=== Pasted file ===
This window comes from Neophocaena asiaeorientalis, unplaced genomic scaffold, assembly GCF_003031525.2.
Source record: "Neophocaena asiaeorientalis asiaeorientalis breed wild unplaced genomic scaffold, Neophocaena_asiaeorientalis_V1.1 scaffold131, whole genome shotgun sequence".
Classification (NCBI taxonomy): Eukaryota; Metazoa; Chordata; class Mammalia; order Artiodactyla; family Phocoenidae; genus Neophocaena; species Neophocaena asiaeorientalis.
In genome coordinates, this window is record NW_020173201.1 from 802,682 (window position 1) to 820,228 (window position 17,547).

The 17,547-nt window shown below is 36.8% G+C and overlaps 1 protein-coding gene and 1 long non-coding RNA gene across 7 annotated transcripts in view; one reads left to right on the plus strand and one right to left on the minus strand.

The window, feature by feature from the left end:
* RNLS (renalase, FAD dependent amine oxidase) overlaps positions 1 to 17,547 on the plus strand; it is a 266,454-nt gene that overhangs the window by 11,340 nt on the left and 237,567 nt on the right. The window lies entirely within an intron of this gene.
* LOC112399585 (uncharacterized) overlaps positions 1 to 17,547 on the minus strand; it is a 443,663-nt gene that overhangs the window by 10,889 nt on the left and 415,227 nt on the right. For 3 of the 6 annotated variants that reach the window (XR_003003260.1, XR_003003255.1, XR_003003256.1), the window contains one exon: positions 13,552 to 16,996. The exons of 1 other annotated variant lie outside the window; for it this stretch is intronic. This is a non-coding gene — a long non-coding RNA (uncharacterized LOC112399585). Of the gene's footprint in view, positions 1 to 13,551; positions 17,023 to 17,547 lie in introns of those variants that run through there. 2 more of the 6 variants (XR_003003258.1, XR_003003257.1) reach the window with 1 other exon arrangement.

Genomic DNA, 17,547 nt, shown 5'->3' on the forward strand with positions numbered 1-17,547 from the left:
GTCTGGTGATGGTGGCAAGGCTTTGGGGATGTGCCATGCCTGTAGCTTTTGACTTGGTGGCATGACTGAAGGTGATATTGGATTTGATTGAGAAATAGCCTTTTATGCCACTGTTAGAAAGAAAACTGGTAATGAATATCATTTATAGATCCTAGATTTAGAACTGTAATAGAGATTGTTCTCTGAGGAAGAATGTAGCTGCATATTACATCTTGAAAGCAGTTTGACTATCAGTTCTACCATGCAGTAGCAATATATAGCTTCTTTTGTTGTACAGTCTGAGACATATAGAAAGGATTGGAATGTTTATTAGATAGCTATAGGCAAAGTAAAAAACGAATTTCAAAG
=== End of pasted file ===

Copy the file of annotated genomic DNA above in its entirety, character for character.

This window comes from Neophocaena asiaeorientalis, unplaced genomic scaffold, assembly GCF_003031525.2.
Source record: "Neophocaena asiaeorientalis asiaeorientalis breed wild unplaced genomic scaffold, Neophocaena_asiaeorientalis_V1.1 scaffold131, whole genome shotgun sequence".
Classification (NCBI taxonomy): Eukaryota; Metazoa; Chordata; class Mammalia; order Artiodactyla; family Phocoenidae; genus Neophocaena; species Neophocaena asiaeorientalis.
In genome coordinates, this window is record NW_020173201.1 from 802,682 (window position 1) to 820,228 (window position 17,547).

The 17,547-nt window shown below is 36.8% G+C and overlaps 1 protein-coding gene and 1 long non-coding RNA gene across 7 annotated transcripts in view; one reads left to right on the plus strand and one right to left on the minus strand.

The window, feature by feature from the left end:
* RNLS (renalase, FAD dependent amine oxidase) overlaps positions 1 to 17,547 on the plus strand; it is a 266,454-nt gene that overhangs the window by 11,340 nt on the left and 237,567 nt on the right. The window lies entirely within an intron of this gene.
* LOC112399585 (uncharacterized) overlaps positions 1 to 17,547 on the minus strand; it is a 443,663-nt gene that overhangs the window by 10,889 nt on the left and 415,227 nt on the right. For 3 of the 6 annotated variants that reach the window (XR_003003260.1, XR_003003255.1, XR_003003256.1), the window contains one exon: positions 13,552 to 16,996. The exons of 1 other annotated variant lie outside the window; for it this stretch is intronic. This is a non-coding gene — a long non-coding RNA (uncharacterized LOC112399585). Of the gene's footprint in view, positions 1 to 13,551; positions 17,023 to 17,547 lie in introns of those variants that run through there. 2 more of the 6 variants (XR_003003258.1, XR_003003257.1) reach the window with 1 other exon arrangement.

Genomic DNA, 17,547 nt, shown 5'->3' on the forward strand with positions numbered 1-17,547 from the left:
GTCTGGTGATGGTGGCAAGGCTTTGGGGATGTGCCATGCCTGTAGCTTTTGACTTGGTGGCATGACTGAAGGTGATATTGGATTTGATTGAGAAATAGCCTTTTATGCCACTGTTAGAAAGAAAACTGGTAATGAATATCATTTATAGATCCTAGATTTAGAACTGTAATAGAGATTGTTCTCTGAGGAAGAATGTAGCTGCATATTACATCTTGAAAGCAGTTTGACTATCAGTTCTACCATGCAGTAGCAATATATAGCTTCTTTTGTTGTACAGTCTGAGACATATAGAAAGGATTGGAATGTTTATTAGATAGCTATAGGCAAAGTAAAAAACGAATTTCAAAG